I attended the OMMA http://bit.ly/q9cZ36 (Online media and marketing association) conference in New York City yesterday. While it is a two-day event I could only steal away for the opening sessions on Monday morning. I’m glad I went since the opening keynote was delivered by Jimmy Wales – Chairman Emeritus and founder of Wikipedia.com. Mr. Wales did a really good job in his short fifteen minute keynote (which by the way seems to me to be an ideal amount of time), and I gained an ever greater appreciation for Wikipedia.com and its mission.
If you spend any time on the internet you are no doubt aware of Wikipedia.com. Touted as the world’s free encyclopedia Wikipedia is available in 282 languages. There are more than 3.7 million articles in English, 19.7 million articles in all with more than 90,000 regularly active contributors. Of course there are reports of errors and vandalism that most of the time are corrected – and corrected quickly. And yes my source is – Wikipedia.com.
The content on Wikipedia.com is all user-generated and contributors are not paid. The crowd acts as its own police force when it comes to what is accepted as content and what is not. The accuracy (as of 2005) as reported in Nature showed that the science articles they compared came close to the accuracy of Encyclopedia Britannica. Personally I have come to rely on the accuracy and concise and easy to digest information contained on Wikipedia.com. I may never buy another set of encyclopedias again.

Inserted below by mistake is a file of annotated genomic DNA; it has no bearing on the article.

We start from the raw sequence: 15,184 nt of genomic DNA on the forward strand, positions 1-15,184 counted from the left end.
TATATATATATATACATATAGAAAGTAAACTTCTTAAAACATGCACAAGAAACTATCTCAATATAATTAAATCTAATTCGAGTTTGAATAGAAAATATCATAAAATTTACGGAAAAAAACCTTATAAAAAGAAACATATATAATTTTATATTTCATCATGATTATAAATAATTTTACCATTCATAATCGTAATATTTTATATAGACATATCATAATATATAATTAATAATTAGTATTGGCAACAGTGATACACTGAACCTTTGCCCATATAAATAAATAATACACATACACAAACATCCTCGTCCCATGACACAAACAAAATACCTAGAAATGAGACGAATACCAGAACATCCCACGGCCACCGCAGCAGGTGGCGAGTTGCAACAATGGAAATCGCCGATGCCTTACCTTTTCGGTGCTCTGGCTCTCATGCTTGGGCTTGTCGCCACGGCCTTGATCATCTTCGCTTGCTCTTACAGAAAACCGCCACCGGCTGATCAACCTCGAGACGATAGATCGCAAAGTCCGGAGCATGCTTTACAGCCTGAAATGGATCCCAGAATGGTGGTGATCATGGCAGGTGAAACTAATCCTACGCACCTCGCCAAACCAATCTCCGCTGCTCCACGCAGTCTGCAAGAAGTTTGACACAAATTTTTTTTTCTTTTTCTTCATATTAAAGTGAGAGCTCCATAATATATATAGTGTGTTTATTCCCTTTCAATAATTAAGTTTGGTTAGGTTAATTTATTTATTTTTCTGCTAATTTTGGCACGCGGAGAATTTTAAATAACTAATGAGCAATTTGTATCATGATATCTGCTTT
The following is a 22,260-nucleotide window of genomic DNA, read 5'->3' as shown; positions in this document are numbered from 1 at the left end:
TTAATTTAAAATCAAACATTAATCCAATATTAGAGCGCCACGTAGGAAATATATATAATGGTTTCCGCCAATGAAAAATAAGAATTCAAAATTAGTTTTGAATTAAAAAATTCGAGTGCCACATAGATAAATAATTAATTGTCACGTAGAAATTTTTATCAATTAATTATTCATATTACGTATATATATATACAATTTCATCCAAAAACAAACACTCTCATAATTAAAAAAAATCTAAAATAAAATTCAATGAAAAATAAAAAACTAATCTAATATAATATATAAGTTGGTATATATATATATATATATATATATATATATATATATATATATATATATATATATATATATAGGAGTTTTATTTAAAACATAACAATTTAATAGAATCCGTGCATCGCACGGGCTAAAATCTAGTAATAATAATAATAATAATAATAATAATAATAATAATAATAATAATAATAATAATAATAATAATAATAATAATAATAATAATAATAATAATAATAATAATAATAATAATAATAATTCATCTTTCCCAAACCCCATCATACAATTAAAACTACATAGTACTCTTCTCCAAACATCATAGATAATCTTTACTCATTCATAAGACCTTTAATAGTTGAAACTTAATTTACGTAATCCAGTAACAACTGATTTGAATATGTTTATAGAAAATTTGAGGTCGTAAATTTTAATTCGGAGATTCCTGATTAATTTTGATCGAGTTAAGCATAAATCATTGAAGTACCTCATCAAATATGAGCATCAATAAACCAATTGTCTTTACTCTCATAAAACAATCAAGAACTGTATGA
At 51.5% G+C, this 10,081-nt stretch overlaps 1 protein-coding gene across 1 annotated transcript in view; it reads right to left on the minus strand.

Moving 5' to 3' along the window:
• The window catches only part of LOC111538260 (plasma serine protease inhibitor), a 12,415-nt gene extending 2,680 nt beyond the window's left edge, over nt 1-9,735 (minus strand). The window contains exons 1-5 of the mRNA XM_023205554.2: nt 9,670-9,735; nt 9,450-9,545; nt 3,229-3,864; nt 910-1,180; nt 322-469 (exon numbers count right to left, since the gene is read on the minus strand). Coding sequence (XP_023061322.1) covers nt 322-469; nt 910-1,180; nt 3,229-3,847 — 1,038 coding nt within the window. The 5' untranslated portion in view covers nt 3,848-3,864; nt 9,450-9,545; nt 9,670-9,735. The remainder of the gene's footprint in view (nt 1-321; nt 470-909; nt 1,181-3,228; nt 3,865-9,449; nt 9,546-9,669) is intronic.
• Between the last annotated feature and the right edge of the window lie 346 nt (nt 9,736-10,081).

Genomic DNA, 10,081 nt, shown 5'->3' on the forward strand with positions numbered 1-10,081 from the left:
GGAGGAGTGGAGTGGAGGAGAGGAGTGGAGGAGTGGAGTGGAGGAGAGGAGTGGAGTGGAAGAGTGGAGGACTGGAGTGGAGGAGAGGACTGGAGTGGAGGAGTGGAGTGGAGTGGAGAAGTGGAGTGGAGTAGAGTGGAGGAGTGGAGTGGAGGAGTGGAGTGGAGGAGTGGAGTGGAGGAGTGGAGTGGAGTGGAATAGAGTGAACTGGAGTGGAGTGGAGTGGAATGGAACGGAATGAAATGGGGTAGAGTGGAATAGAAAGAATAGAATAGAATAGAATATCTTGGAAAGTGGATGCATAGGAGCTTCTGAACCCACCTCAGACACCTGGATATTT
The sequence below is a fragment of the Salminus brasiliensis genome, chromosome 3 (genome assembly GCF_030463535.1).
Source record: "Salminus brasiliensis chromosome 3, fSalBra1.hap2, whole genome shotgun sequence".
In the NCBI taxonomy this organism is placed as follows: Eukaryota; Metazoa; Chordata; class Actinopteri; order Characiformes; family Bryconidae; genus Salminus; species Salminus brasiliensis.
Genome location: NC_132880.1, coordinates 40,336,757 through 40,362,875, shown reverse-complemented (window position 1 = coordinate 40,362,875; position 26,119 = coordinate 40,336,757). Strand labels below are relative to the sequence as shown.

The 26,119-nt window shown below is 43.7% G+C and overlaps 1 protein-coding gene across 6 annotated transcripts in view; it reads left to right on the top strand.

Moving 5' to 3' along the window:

When Wikipedia.com founders Mr. Wales and Angela Beesley determined that there were topics that did not fit a traditional encyclopedia model, they then started Wikia.com. Wikia’s user-generated wikis range from video games and movies to food and environmental issues – it is considered a collaborative publishing platform for pop-culture. Wikia, Inc. attracts more than 45 million unique visitors per month to its 275,000+ enthusiast communities. Particularly popular with the gaming community, Mr. Wales noted that some Wikis are started and then simply die-off due to lack of interest. It would have to be that way when you really think about user-generated content and the areas of interest in which people would feel compelled to start a Wiki.
What I like best about this ten-year old platform is that at its core it is all about making the world a better place.
I wonder if and how much Julian Assange’s Wikileaks.org (unaffiliated with Wikipeida.com) has damaged Wikipedia.com’s brand?